Latest North Carolina news, sports, business and entertainment at 5:20 p.m. EDT

July 06, 2018 - 12:00 am

POOL ACCESS DISAGREEMENT-RACE-THE LATEST

The Latest: Man threatened for challenging black mom at pool

WINSTON-SALEM, N.C. (AP) — A lawyer says a white man who challenged a black mother's use of a neighborhood pool has had to leave his North Carolina house after receiving death threats.

The attorney, John Vermitsky, issued a statement Friday on behalf of his client Adam Bloom. Bloom was captured on video in the aftermath of asking a black mother for her ID and calling police to a gated pool in Winston-Salem. The video received millions of views and prompted a social media backlash.

Vermitsky said his client has had to take his wife and children away from their home to a safe location.

In Bloom's seven years as chairman of the neighborhood pool, he's occasionally had to ask people of all ages and races to leave for violating pool rules, according to the statement.

Vermitsky said his client feels terrible about the situation and didn't intend to discriminate against the woman.

POLICE OFFICER-WRECK

Motorcycle officer injured in wreck should survive

CHARLOTTE, N.C. (AP) — Authorities say a police officer thrown from his motorcycle during a wreck should survive.

Charlotte-Mecklenburg Police said 27-year-old Lamonda Sloan turned her car into the path of the officer around 9:50 a.m. Friday just north of downtown Charlotte.

Authorities say Officer Michael Homan and his motorcycle hit he left front of the car and went airborne.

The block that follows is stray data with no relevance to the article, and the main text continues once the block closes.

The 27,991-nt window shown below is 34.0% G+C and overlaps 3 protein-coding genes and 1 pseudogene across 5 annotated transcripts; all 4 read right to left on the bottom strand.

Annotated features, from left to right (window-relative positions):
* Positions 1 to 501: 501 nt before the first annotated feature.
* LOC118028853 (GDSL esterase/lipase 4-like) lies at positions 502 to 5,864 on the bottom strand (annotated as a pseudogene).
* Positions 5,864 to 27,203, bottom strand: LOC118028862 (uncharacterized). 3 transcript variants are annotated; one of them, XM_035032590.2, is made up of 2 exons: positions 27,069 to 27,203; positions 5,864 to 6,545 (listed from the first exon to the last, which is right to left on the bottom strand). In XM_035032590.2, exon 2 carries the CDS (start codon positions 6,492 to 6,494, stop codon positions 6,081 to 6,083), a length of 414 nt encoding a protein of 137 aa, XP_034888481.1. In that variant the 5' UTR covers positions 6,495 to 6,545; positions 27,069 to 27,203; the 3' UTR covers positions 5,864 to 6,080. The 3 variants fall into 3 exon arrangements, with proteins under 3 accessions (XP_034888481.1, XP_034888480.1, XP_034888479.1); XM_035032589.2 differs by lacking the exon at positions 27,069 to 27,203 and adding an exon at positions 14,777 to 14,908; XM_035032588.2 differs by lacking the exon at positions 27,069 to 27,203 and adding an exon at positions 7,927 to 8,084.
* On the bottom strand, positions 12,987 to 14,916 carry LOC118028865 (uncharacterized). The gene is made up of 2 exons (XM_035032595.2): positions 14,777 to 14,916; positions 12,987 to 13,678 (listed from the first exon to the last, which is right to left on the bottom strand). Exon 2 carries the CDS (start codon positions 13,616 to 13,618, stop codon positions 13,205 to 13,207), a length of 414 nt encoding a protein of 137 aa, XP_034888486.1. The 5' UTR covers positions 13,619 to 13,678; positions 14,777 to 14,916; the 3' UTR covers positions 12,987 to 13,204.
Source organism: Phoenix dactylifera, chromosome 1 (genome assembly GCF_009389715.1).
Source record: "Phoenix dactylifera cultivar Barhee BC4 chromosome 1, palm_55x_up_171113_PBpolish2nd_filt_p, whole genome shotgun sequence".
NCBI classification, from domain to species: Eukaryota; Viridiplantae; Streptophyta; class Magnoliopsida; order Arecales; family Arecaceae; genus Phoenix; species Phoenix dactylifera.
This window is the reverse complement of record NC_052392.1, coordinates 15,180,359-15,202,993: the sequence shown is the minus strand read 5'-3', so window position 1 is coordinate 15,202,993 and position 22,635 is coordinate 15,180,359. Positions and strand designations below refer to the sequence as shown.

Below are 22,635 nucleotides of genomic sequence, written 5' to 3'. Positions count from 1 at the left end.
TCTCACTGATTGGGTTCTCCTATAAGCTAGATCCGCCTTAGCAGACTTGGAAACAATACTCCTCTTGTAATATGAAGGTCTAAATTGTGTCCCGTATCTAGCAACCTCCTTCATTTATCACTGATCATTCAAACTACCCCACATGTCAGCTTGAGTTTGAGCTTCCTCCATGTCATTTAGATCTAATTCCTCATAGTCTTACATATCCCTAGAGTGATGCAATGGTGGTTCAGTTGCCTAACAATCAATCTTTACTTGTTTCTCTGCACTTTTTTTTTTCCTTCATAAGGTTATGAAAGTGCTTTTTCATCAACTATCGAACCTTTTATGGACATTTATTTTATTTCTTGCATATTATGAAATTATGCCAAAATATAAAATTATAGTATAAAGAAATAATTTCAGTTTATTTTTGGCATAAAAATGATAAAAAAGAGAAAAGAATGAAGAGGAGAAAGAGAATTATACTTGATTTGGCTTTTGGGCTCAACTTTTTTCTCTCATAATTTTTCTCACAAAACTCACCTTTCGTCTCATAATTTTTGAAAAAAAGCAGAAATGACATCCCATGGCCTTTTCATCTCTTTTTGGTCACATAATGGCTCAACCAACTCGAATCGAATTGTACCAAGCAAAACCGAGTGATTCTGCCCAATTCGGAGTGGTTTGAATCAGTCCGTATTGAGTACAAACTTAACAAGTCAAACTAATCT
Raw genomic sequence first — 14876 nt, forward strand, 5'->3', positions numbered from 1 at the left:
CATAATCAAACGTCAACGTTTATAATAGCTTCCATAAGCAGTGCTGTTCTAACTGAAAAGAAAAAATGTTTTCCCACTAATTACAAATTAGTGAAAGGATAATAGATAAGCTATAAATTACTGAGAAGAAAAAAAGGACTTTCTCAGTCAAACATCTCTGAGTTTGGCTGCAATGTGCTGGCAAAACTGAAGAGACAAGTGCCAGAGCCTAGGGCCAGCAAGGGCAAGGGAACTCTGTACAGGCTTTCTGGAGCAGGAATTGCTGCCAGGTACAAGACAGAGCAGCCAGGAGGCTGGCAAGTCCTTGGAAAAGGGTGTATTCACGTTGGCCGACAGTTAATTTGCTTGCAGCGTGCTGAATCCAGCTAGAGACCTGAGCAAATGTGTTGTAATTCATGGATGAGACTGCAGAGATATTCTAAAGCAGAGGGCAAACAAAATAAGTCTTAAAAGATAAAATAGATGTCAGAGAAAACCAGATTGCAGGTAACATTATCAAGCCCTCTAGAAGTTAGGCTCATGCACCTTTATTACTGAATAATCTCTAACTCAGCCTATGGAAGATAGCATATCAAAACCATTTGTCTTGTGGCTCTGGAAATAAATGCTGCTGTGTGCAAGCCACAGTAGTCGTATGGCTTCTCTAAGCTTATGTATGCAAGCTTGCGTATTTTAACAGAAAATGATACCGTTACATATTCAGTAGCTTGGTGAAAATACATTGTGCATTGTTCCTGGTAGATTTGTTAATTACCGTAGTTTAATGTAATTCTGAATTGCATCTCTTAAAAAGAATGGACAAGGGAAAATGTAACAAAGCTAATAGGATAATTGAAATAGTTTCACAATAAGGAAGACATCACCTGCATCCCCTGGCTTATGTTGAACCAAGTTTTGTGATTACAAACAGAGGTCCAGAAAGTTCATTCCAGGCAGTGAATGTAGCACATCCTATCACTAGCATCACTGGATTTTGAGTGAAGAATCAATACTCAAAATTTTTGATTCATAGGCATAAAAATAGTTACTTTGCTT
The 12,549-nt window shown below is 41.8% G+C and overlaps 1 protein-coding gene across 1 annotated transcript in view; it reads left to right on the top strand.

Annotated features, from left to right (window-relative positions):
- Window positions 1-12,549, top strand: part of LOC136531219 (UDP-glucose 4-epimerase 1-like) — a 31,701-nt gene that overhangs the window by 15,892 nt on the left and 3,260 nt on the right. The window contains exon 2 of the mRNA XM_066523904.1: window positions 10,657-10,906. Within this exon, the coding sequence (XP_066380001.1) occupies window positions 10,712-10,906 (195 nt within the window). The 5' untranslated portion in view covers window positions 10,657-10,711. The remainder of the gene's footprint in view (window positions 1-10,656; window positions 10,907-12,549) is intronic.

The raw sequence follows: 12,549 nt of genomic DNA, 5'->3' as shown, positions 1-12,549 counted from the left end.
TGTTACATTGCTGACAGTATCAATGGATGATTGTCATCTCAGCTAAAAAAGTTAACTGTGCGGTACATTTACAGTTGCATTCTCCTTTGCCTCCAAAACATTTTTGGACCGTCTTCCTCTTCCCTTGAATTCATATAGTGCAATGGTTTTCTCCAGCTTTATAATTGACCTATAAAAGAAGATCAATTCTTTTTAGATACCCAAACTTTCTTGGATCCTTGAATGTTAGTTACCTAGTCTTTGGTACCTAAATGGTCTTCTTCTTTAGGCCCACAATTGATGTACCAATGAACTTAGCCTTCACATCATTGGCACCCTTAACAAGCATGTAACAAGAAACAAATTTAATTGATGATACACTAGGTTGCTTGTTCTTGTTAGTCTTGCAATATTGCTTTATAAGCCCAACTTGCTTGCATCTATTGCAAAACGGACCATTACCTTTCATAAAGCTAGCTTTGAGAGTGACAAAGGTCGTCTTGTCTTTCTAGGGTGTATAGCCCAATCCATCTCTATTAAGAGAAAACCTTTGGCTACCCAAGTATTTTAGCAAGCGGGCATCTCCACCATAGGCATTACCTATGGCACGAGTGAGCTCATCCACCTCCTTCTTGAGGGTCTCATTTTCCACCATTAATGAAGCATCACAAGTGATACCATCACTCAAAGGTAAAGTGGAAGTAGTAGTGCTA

Police said in a statement that Homan suffered serious, but not life-threatening injuries.

Sloan was charged with failure to yield right of way, unsafe movement, driving while license revoked, fictitious registration play and no liability insurance. It wasn't known if she had a lawyer.

DUKE ENERGY-COAL ASH

North Carolina consumers could see $5B coal-ash cleanup bill

RALEIGH, N.C. (AP) — A string of decisions by North Carolina regulators means electricity consumers could be seeing a $5 billion bill to clean up mountains of waste Duke Energy created by spending decades burning coal to produce power.

State utilities regulators late last month decided that both North Carolina divisions of the country's No. 2 power company could charge ratepayers for the cleanup. The North Carolina Utilities Commission decided in that recent ruling and another in February that consumers should start paying the first $778 million chunk of Duke Energy's cleanup.